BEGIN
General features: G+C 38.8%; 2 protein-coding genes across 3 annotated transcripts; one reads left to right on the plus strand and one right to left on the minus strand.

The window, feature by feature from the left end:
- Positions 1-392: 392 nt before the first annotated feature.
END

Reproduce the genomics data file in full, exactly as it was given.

General features: G+C 38.8%; 2 protein-coding genes across 3 annotated transcripts; one reads left to right on the plus strand and one right to left on the minus strand.

The window, feature by feature from the left end:
- Positions 1-392: 392 nt before the first annotated feature.